• p (float page): Try to place the figure on a page which contains only floating elements.
The order of these parameters doesn't matter since placement is always tried in the order h,t,b,p, if these parameters are present:

If no parameter is present, the default order istbp.

The command for a figure-environment might for example look like this:
\begin{figure}[htbp]
...
\end{figure}


### table of figures

A table of figures is inserted using the command
\listoffigures

The caption given in the \caption-command is also used in the list of figures.
If you want to use different captions, you may add a parameter to the \caption-command:
\caption[caption for listoffigures]{caption inside the document}


### figures with a border

There are two possibilities to place a border around figures: either only the figure itself is bordered or there is a border around the figure and its caption. You place a border around the figure using the \fbox-command.

Border around the figure:

\begin{figure}[htbp]
\centering
\fbox{
\includegraphics{filename}
}
\caption{caption}
\label{Labelname}
\end{figure}


Placing a border around the figure and its title is a little more tricky: You need to place the figure and the title in a \minipage-environment which is bordered again with the \fbox-command:

\begin{figure}[htbp]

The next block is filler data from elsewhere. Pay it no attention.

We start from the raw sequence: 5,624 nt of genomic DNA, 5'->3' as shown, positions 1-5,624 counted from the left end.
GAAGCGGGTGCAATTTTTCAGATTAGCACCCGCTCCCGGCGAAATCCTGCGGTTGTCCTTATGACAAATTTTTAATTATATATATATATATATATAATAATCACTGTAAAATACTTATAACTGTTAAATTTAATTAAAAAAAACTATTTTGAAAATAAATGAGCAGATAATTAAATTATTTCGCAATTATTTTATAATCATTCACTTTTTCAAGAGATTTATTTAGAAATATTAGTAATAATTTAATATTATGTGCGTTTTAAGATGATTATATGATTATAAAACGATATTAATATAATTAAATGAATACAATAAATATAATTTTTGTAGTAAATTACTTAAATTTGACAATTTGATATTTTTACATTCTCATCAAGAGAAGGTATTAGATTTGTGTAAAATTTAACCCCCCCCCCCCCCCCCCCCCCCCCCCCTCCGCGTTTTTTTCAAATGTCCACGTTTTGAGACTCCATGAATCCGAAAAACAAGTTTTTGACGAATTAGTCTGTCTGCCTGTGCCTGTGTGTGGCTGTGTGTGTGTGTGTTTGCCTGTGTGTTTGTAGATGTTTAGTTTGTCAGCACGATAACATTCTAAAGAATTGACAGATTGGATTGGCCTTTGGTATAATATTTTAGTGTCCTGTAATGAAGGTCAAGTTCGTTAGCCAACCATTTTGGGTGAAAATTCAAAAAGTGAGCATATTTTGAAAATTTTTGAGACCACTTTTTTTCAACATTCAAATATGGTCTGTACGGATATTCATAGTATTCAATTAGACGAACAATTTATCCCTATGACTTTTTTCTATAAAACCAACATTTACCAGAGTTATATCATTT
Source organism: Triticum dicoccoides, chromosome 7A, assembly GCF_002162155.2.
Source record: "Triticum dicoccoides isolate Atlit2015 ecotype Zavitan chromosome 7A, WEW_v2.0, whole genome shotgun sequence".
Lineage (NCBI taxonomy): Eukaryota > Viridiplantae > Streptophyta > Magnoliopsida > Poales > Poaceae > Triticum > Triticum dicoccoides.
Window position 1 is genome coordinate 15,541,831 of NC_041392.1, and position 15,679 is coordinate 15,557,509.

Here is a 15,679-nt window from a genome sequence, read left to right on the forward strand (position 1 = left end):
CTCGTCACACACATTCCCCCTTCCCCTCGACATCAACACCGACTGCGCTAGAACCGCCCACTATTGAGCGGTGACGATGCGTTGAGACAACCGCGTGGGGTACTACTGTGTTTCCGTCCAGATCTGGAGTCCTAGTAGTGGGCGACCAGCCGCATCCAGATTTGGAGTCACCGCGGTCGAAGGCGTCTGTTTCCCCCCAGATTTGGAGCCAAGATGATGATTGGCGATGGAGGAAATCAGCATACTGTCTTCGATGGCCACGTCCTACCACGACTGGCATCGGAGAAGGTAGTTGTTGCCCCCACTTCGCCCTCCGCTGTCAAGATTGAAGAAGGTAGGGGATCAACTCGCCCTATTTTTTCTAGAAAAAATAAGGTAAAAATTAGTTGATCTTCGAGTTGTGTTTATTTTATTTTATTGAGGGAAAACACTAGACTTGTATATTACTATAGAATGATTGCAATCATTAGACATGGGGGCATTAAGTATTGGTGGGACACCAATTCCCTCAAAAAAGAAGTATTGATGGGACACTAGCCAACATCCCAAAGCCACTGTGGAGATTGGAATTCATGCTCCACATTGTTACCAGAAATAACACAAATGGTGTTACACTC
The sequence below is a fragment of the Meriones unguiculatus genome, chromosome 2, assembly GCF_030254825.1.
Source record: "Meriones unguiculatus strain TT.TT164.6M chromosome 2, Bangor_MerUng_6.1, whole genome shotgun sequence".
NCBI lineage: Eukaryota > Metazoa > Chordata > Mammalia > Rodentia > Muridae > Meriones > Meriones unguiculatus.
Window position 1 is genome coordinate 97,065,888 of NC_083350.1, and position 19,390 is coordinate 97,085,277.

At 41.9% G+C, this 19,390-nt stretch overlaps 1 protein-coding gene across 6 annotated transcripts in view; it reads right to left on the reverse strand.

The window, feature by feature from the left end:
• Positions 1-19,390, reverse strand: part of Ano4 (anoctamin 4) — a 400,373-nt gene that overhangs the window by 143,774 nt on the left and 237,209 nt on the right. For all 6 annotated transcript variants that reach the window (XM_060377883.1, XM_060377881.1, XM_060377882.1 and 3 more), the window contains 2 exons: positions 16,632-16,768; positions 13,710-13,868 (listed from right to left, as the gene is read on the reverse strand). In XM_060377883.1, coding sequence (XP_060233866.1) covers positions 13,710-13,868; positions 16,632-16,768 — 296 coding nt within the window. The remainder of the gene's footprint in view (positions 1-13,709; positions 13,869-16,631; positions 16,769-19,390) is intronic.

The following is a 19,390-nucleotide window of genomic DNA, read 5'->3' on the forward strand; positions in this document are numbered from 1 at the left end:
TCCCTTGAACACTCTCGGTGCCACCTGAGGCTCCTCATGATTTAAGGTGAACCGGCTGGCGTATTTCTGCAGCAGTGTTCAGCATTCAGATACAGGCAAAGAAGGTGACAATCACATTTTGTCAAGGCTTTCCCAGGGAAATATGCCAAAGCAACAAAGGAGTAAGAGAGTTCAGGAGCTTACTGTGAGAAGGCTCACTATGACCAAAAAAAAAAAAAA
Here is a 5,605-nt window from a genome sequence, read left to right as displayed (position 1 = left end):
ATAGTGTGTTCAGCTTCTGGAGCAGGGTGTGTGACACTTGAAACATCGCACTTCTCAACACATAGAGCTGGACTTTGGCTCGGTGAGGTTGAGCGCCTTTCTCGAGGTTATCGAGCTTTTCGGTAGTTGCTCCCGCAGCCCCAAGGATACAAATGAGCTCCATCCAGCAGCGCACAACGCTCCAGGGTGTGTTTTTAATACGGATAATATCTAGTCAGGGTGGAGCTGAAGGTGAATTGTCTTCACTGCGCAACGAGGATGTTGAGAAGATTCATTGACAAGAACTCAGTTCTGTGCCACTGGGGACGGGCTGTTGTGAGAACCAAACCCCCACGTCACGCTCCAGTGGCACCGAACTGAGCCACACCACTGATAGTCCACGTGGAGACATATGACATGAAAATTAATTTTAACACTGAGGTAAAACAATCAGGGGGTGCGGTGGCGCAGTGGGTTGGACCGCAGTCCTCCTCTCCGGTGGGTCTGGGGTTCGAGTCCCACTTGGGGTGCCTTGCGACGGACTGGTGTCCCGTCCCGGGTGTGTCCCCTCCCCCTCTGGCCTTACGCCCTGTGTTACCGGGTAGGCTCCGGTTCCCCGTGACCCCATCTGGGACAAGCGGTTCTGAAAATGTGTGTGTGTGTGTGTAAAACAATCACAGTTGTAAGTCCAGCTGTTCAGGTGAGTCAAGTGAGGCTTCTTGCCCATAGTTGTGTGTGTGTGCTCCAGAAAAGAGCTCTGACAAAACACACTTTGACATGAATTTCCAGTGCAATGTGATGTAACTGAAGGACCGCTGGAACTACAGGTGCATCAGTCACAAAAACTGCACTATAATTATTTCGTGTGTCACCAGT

\centering
\fbox{
\begin{minipage}{13 cm}
\includegraphics{filename}
\caption{caption}
\label{labelname}
\end{minipage}
}
\end{figure}

Unfortunately the width of the border can not be determined automatically. It has to be specified as a parameter of the \minipage-environment.

### side by side figures

You might want to place to figures side by side but use only one cpation. This is achieved by placing both figures in its own \minipage-environment which reside in the same \figure-environment.

if only one \caption-command us used, both figures will have a common title:

\begin{figure}[htbp]
\centering
\begin{minipage}[b]{5 cm}
\includegraphics{filename 1}
\end{minipage}
\begin{minipage}[b]{5 cm}
\includegraphics{filename 2}
\end{minipage}
\caption{common caption}
\label{Labelname}
\end{figure}


The first parameter of the \minipage-environment determines how both graphics are aligned to each other. b (bottom) aligns the bottom borders of the figures, t (top) aligns the top borders and c aligns the centers.

If you want distinct titles for the two figures you will only have to supply a \caption-command for both \minipage-environments:

\begin{figure}[htbp]
\centering
\begin{minipage}[b]{5 cm}
\includegraphics{filename 1}
\caption{caption 1}
\label{labelname 1}
\end{minipage}
\begin{minipage}[b]{5 cm}
\includegraphics{filename 2}
\caption{caption 2}
\label{labelname 2}
\end{minipage}
\end{figure}


If you want to have subfigures with distinct caption, you use the \subfigure-command:

\begin{figure}[htbp]
\centering
\subfigure[subcaption 1]{
\label{labelname 1}
\includegraphics{filename 1}
}
\subfigure[subcaption 2]{
\label{labelname 2}
\includegraphics{filename 2}
}
\caption{common caption}
\label{common label}
\end{figure}